However, this does not relate at all with the intention of this article: the design of the (basic) Org-mode syntax compared to other lightweight markup languages. All the issues mentioned where other markups show inconsistencies and usability issues where Org-mode seems to have advantages still do apply here. Completely independent of the standardization argument. My personal believe is, that if there would be more use of Org-mode syntax elements outside of Emacs, there would be a much higher pressure on formally defining Org-mode as a syntax which pandoc and even Emacs could use as the golden standard.

    So far, there is not even the necessity of defining this golden standard because nobody outside of the Emacs community knows or even is using Org-mode. And this is what I tried to change a bit because other markup languages do tend to hurt my geeky soul when I do have to use them. ;-)
References

Visible links
1. https://en.wikipedia.org/wiki/Lightweight_markup_language
2. http://www.vim.org/
3. https://en.wikipedia.org/wiki/Microsoft_Notepad
4. https://atom.io/
5. https://notepad-plus-plus.org/
6. https://en.wikipedia.org/wiki/Markdown
7. https://en.wikipedia.org/wiki/AsciiDoc
8. https://en.wikipedia.org/wiki/Wiki#Editing
9. https://en.wikipedia.org/wiki/ReStructuredText
10. https://en.wikipedia.org/wiki/Markdown
11. https://pandoc.org/
12. http://docutils.sourceforge.net/docs/user/emacs.html
13. https://en.wikipedia.org/wiki/Lightweight_markup_language#Link_syntax
14. https://pandoc.org/
15. http://orgmode.org/orgcard.pdf
16. https://www.gnu.org/software/emacs/refcards/pdf/refcard.pdf
17. https://github.com/vikasrawal/endingmalnutrition
18. http://irreal.org/blog/?p=5313
19. https://www.reddit.com/r/orgmode/comments/8690ex/as_a_markup_language_forgetting_about_todogtd/dwvl3d4/
20. https://www.reddit.com/r/orgmode/comments/8690ex/as_a_markup_language_forgetting_about_todogtd/dwizwjs/
21. https://orgmode.org/worg/dev/org-syntax.html
22. https://orgmode.org/manual/Org-syntax.html

HackerNewsBot debug: Calculated post rank: 126 - Loop: 61 - Rank min: 100 - Author rank: 31
 
Hey everyone, I’m not exactly #newhere, because I've been lurking and commenting for a while, but I think it is time to get this first post done. I’m interested in #amateurradio, #arduino, #baking, #bikes, #chinese, #chocolate, #cooking, #electronics, #ev, #ghibli, #ham, #hamradio, #japan, #languages, #motorcycle, #nkust, #raspberrypi, #taiwan, #台灣, and #高科大. I am interested in a few more things, but I don't for example like to be notified multiple times that a new version X of Linux distribution Y is out, for me it's simply my standard OS to work with, not a toy.

I still need to refine the tags I'm following, but I guess those are fluid anyway. I will also need to experiment a bit with posting options, so apologies if the first posts are a little barebone. And I hope this will be fun...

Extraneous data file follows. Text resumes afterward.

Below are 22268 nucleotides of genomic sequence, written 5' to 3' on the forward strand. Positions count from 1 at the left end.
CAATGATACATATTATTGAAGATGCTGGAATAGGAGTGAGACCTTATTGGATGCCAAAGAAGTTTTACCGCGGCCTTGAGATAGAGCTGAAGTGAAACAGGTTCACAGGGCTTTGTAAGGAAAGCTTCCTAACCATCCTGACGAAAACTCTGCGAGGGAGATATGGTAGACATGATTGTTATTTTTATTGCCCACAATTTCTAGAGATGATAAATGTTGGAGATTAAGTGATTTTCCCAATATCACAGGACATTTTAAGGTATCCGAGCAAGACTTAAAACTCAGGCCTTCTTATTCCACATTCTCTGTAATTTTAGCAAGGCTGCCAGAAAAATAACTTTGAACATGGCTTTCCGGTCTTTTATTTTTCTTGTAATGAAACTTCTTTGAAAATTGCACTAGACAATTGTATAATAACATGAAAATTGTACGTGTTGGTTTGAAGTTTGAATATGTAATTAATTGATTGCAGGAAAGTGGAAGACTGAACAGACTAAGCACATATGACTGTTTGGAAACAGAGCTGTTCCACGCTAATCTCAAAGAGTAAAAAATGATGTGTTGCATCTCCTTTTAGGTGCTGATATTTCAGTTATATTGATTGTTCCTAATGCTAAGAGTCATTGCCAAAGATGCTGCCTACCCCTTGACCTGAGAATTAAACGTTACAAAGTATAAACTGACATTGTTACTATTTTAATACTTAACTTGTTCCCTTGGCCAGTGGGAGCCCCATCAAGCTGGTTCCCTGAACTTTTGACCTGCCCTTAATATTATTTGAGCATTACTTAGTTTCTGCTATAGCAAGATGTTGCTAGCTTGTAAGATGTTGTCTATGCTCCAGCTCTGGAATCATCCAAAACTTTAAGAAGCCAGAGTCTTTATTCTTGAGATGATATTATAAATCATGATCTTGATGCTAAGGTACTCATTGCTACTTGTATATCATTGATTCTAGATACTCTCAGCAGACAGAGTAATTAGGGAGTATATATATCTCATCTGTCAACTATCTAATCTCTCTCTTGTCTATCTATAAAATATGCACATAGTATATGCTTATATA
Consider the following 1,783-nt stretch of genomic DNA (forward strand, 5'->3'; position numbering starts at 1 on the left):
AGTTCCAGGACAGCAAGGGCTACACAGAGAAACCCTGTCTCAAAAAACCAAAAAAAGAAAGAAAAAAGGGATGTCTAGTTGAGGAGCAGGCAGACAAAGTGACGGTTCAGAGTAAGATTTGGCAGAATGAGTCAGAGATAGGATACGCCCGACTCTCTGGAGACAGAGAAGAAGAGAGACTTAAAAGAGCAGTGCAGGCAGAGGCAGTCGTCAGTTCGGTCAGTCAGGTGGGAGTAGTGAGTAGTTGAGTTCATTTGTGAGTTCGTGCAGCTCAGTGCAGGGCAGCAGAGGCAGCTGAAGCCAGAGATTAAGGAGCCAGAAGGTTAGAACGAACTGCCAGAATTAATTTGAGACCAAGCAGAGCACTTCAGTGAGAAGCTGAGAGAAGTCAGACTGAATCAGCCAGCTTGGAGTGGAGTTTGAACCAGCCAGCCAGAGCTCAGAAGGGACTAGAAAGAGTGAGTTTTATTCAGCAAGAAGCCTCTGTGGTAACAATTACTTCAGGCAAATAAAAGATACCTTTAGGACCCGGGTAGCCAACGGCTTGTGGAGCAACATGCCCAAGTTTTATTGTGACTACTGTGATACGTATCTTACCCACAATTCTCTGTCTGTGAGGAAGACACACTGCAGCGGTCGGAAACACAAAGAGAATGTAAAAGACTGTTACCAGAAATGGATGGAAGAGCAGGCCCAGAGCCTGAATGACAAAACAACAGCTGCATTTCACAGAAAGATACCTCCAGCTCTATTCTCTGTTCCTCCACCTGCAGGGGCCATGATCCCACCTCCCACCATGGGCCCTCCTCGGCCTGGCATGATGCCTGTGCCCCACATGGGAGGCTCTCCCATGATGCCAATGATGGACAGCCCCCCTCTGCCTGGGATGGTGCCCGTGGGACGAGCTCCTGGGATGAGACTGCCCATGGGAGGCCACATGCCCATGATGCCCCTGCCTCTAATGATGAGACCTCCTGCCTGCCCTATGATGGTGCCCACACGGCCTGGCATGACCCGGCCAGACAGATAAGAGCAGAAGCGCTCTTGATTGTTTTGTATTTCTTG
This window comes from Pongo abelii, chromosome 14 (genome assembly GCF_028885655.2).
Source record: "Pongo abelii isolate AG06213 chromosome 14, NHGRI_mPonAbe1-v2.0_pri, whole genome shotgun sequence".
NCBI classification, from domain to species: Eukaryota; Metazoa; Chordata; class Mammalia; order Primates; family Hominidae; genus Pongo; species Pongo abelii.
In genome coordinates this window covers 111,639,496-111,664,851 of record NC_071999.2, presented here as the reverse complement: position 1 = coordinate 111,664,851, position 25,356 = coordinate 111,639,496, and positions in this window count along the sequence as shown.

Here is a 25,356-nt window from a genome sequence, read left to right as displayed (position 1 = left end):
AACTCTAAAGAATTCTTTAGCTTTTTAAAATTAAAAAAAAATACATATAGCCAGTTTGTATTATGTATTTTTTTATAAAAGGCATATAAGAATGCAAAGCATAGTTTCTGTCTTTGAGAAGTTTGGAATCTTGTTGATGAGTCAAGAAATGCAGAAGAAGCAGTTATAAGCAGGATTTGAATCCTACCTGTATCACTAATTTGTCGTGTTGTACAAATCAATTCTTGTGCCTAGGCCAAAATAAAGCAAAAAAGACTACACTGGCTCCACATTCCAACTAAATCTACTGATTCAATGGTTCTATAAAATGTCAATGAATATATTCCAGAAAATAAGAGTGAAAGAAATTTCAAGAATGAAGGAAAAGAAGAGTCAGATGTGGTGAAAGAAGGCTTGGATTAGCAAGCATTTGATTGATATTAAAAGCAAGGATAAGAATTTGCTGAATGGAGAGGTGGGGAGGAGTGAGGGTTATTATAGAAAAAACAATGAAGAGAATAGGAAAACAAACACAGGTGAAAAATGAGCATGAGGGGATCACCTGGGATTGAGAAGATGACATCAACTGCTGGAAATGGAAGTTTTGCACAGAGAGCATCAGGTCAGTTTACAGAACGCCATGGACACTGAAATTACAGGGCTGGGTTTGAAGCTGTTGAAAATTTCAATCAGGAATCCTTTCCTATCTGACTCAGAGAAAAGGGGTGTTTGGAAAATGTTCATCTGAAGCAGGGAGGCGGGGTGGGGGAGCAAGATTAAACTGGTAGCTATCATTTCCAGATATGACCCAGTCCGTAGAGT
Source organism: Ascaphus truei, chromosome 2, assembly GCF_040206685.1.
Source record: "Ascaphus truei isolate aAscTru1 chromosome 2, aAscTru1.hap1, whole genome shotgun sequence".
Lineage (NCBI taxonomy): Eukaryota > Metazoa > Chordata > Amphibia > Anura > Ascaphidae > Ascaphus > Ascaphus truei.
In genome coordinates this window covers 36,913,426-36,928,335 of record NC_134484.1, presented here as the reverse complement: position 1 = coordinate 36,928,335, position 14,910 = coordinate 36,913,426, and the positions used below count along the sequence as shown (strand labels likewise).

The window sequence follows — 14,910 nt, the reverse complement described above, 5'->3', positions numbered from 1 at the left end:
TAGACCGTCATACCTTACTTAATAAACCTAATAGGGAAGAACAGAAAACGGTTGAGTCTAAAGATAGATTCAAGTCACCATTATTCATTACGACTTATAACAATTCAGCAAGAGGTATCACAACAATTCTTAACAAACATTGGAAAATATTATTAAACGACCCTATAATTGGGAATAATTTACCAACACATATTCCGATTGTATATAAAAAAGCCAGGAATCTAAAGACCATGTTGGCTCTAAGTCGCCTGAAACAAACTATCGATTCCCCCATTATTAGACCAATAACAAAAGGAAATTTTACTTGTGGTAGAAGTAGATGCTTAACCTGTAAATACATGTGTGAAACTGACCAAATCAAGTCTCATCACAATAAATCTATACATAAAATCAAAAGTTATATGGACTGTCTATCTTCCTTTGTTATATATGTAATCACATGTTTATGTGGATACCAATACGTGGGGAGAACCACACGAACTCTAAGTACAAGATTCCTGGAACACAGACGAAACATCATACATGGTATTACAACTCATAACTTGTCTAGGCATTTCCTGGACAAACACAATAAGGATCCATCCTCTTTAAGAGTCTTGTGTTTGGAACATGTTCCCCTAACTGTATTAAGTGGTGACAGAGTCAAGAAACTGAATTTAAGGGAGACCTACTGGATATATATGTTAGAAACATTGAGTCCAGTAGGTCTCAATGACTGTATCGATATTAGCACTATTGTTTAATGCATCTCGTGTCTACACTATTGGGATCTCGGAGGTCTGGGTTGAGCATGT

Hey everyone, I’m not exactly #newhere, because I've been lurking and commenting for a while, but I think it is time to get this first post done. I’m interested in #amateurradio, #arduino, #baking, #bikes, #chinese, #chocolate, #cooking, #electronics, #ev, #ghibli, #ham, #hamradio, #japan, #languages, #motorcycle, #nkust, #raspberrypi, #taiwan, #台灣, and #高科大. I am interested in a few more things, but I don't for example like to be notified multiple times that a new version X of Linux distribution Y is out, for me it's simply my standard OS to work with, not a toy.

I still need to refine the tags I'm following, but I guess those are fluid anyway. I will also need to experiment a bit with posting options, so apologies if the first posts are a little barebone. And I hope this will be fun...
 

Don't take life so seriously. Anyway you won't come out alive. Ne prenez pas la vie si au sérieux. Vous n'en sortirez pas vivant malgré tout.

Don't take life so seriously. Anyway you won't come out alive.
Ne prenez pas la vie si au sérieux. Vous n'en sortirez pas vivant malgré tout.
No tomes la vida tan serioso. No saldrás vivo de todos modos
================================================================
Image/photo
Image/photo
Leer Nederlands! / Learn Dutch! / Apprenez le néerlandais! / Lernen Sie Niederländisch! / Imparate l’olandese!

Image/photoNeem het leven niet zo serieus. Je komt er toch niet levend uit ! Image/photo

Image/photo Variant : Neem het leven niet te serieus. Je overleeft het toch niet !

Image/photo Engels; English : Don't take life too seriously. You'll never get out alive !

Image/photo Frans; français : Ne prenez pas la vie trop au sérieux. De toute façon, vous n'y survivrez pas !

Image/photo Duits; Deutsch : Nimm das Leben nicht so ernst. Du überlebst es eh nicht !

Image/photo Italiaans; italiano : Non prendere la vita troppo sul serio. Non potrai mai uscirne vivo

Image/photo Portugees; português : Não leve a vida tão a sério. Você nunca sairá vivo dela.

Image/photo Spaans; español : No se tome la vida demasiado en serio; nunca saldrá usted vivo de ella.

Image/photoDoctissimo

COLLECTIE : #spreekwoorden docnederlands
#spreekwoorden #zegswijzen #gezegden #spreuken #uitdrukkingen #nederlands #proverbes #expressions #dictons #néerlandais #proverbs #sayings #maxims #dutch #sprichwörter #redewendungen #ausdrücke #niederländisch #olandese #neerlandés #engels #english #frans #français #duits #deutsch #italiaans #italiano #spaans #español #portugees #português #talen #languages #langues #sprachen #lingue #lenguas #illustratie #illustraties #afbeelding #afbeeldingen #illustration #illustrations #image #images #picture #pictures #bild #bilder #illustrazione #illustrazioni #ilustración #quote #quotes #citation #citations #citaat #citaten #zitat #zitate #citazione #nemen #leven #serieus #komen #toch #levend #overleven